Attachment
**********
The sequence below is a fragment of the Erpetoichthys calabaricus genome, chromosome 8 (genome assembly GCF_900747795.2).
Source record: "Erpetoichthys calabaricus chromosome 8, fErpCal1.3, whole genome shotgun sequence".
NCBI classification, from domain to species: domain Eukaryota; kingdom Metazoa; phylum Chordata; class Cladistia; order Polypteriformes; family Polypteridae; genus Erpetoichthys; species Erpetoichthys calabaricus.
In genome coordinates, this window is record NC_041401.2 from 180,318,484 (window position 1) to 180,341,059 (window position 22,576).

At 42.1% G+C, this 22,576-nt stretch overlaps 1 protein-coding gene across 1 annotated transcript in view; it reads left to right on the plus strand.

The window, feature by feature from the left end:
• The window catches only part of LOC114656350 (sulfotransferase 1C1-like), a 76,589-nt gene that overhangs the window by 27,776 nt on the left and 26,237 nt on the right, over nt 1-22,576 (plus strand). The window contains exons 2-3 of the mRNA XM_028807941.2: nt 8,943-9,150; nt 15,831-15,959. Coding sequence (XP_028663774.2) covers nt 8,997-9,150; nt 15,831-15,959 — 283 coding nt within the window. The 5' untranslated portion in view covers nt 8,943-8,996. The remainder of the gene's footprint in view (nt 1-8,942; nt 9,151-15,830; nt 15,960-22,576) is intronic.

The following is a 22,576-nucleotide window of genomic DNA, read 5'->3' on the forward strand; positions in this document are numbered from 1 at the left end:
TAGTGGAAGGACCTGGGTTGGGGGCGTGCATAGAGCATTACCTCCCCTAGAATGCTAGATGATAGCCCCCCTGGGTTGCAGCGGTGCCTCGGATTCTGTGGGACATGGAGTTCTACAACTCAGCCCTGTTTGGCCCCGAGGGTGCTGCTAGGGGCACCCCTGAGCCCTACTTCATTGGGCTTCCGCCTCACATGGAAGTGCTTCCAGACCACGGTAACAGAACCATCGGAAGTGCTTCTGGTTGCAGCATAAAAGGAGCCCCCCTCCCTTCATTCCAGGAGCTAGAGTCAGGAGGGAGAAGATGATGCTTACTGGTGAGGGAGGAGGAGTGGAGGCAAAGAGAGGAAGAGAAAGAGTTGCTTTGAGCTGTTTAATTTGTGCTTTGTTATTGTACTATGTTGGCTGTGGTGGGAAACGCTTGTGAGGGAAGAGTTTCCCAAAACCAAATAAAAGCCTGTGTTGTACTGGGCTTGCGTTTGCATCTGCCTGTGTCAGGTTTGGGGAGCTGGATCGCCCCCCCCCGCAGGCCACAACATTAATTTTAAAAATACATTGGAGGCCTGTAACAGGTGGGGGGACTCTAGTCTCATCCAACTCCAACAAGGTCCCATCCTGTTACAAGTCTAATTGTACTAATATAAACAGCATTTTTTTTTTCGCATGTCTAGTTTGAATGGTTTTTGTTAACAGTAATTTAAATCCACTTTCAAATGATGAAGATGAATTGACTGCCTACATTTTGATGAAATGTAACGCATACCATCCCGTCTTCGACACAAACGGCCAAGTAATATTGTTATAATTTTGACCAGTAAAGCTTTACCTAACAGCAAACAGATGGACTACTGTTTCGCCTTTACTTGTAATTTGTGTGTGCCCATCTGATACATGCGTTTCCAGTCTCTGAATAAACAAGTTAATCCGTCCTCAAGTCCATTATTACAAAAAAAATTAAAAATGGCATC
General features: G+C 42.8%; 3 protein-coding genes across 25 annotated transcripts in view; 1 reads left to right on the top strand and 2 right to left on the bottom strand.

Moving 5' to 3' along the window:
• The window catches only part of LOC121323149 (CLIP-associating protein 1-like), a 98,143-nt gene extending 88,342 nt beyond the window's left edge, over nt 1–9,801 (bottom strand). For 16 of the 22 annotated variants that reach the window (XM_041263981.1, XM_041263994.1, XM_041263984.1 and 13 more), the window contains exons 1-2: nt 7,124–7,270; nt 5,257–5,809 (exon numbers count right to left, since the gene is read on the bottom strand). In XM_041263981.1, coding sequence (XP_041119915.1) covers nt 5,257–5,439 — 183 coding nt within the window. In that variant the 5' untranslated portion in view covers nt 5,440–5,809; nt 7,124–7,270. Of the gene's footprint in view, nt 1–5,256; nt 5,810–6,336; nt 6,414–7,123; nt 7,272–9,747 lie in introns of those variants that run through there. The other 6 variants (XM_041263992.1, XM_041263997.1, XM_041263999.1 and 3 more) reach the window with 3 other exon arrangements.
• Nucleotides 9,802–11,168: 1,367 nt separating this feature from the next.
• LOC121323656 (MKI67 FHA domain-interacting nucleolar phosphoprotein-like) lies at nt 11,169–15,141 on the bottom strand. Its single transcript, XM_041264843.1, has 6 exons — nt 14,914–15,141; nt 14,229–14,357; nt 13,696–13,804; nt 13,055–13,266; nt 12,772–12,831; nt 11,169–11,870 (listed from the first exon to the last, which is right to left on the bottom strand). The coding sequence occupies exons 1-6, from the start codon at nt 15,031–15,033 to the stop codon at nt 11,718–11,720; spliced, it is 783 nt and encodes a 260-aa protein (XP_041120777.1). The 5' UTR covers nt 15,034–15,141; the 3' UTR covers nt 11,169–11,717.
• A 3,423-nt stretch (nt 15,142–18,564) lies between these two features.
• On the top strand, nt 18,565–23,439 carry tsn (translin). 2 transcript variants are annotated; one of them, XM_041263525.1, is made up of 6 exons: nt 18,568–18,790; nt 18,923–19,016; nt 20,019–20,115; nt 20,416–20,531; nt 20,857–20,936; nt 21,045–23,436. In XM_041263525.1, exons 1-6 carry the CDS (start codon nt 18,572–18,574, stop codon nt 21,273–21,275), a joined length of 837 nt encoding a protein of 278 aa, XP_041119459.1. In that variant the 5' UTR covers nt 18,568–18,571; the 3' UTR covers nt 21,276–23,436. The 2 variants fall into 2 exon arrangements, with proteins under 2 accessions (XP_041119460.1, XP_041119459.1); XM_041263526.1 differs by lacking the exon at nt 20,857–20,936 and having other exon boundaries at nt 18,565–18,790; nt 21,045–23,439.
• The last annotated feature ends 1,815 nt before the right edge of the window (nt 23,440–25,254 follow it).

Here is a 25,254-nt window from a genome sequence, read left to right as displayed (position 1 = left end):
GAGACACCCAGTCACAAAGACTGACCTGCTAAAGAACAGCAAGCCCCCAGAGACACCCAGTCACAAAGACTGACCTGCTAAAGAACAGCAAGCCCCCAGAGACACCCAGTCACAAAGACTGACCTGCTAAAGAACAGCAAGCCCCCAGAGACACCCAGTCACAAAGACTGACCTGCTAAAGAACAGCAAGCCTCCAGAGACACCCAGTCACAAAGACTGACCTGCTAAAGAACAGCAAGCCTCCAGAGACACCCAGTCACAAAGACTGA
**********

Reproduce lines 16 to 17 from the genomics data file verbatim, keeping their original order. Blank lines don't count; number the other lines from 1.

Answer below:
• On the top strand, nt 18,565–23,439 carry tsn (translin). 2 transcript variants are annotated; one of them, XM_041263525.1, is made up of 6 exons: nt 18,568–18,790; nt 18,923–19,016; nt 20,019–20,115; nt 20,416–20,531; nt 20,857–20,936; nt 21,045–23,436. In XM_041263525.1, exons 1-6 carry the CDS (start codon nt 18,572–18,574, stop codon nt 21,273–21,275), a joined length of 837 nt encoding a protein of 278 aa, XP_041119459.1. In that variant the 5' UTR covers nt 18,568–18,571; the 3' UTR covers nt 21,276–23,436. The 2 variants fall into 2 exon arrangements, with proteins under 2 accessions (XP_041119460.1, XP_041119459.1); XM_041263526.1 differs by lacking the exon at nt 20,857–20,936 and having other exon boundaries at nt 18,565–18,790; nt 21,045–23,439.
• The last annotated feature ends 1,815 nt before the right edge of the window (nt 23,440–25,254 follow it).